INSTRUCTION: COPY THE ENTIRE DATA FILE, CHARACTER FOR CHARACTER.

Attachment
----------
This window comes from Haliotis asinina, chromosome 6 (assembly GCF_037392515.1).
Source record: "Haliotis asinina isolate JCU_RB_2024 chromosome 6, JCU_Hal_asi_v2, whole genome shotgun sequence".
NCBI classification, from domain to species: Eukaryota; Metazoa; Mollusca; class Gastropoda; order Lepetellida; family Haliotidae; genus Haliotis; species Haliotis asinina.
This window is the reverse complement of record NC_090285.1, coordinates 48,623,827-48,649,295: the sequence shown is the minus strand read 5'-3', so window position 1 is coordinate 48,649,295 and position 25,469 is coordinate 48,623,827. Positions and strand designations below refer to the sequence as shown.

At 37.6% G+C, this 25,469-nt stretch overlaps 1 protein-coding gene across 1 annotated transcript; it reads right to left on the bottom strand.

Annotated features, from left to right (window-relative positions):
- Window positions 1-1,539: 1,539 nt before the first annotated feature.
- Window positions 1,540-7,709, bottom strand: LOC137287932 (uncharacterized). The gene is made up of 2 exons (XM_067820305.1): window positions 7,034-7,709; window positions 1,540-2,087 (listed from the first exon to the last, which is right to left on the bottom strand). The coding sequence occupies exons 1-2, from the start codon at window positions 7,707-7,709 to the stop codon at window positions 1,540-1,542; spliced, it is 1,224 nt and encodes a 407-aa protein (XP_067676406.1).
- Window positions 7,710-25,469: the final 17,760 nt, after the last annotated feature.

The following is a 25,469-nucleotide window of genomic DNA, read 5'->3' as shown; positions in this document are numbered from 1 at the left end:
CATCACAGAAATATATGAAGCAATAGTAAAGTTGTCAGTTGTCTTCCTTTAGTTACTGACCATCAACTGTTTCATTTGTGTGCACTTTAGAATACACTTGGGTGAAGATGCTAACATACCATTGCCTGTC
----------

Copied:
This window comes from Haliotis asinina, chromosome 6 (assembly GCF_037392515.1).
Source record: "Haliotis asinina isolate JCU_RB_2024 chromosome 6, JCU_Hal_asi_v2, whole genome shotgun sequence".
NCBI classification, from domain to species: Eukaryota; Metazoa; Mollusca; class Gastropoda; order Lepetellida; family Haliotidae; genus Haliotis; species Haliotis asinina.
This window is the reverse complement of record NC_090285.1, coordinates 48,623,827-48,649,295: the sequence shown is the minus strand read 5'-3', so window position 1 is coordinate 48,649,295 and position 25,469 is coordinate 48,623,827. Positions and strand designations below refer to the sequence as shown.

At 37.6% G+C, this 25,469-nt stretch overlaps 1 protein-coding gene across 1 annotated transcript; it reads right to left on the bottom strand.

Annotated features, from left to right (window-relative positions):
- Window positions 1-1,539: 1,539 nt before the first annotated feature.
- Window positions 1,540-7,709, bottom strand: LOC137287932 (uncharacterized). The gene is made up of 2 exons (XM_067820305.1): window positions 7,034-7,709; window positions 1,540-2,087 (listed from the first exon to the last, which is right to left on the bottom strand). The coding sequence occupies exons 1-2, from the start codon at window positions 7,707-7,709 to the stop codon at window positions 1,540-1,542; spliced, it is 1,224 nt and encodes a 407-aa protein (XP_067676406.1).
- Window positions 7,710-25,469: the final 17,760 nt, after the last annotated feature.

The following is a 25,469-nucleotide window of genomic DNA, read 5'->3' as shown; positions in this document are numbered from 1 at the left end:
CATCACAGAAATATATGAAGCAATAGTAAAGTTGTCAGTTGTCTTCCTTTAGTTACTGACCATCAACTGTTTCATTTGTGTGCACTTTAGAATACACTTGGGTGAAGATGCTAACATACCATTGCCTGTC